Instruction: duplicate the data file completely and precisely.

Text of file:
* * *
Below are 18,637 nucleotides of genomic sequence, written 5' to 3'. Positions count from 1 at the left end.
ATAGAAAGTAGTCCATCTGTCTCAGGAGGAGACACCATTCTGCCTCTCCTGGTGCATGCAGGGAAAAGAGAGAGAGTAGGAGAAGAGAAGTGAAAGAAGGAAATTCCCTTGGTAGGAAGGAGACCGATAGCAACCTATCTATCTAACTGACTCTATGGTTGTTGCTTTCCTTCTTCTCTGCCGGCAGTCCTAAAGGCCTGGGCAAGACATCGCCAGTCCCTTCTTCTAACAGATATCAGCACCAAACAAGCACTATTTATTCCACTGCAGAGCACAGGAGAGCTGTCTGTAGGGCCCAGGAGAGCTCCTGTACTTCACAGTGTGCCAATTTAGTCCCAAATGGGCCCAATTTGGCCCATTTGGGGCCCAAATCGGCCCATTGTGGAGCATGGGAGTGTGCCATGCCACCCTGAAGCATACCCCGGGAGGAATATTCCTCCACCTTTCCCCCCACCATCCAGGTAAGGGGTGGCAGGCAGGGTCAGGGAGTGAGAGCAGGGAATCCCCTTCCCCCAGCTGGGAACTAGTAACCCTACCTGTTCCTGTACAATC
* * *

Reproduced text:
Below are 18,637 nucleotides of genomic sequence, written 5' to 3'. Positions count from 1 at the left end.
ATAGAAAGTAGTCCATCTGTCTCAGGAGGAGACACCATTCTGCCTCTCCTGGTGCATGCAGGGAAAAGAGAGAGAGTAGGAGAAGAGAAGTGAAAGAAGGAAATTCCCTTGGTAGGAAGGAGACCGATAGCAACCTATCTATCTAACTGACTCTATGGTTGTTGCTTTCCTTCTTCTCTGCCGGCAGTCCTAAAGGCCTGGGCAAGACATCGCCAGTCCCTTCTTCTAACAGATATCAGCACCAAACAAGCACTATTTATTCCACTGCAGAGCACAGGAGAGCTGTCTGTAGGGCCCAGGAGAGCTCCTGTACTTCACAGTGTGCCAATTTAGTCCCAAATGGGCCCAATTTGGCCCATTTGGGGCCCAAATCGGCCCATTGTGGAGCATGGGAGTGTGCCATGCCACCCTGAAGCATACCCCGGGAGGAATATTCCTCCACCTTTCCCCCCACCATCCAGGTAAGGGGTGGCAGGCAGGGTCAGGGAGTGAGAGCAGGGAATCCCCTTCCCCCAGCTGGGAACTAGTAACCCTACCTGTTCCTGTACAATC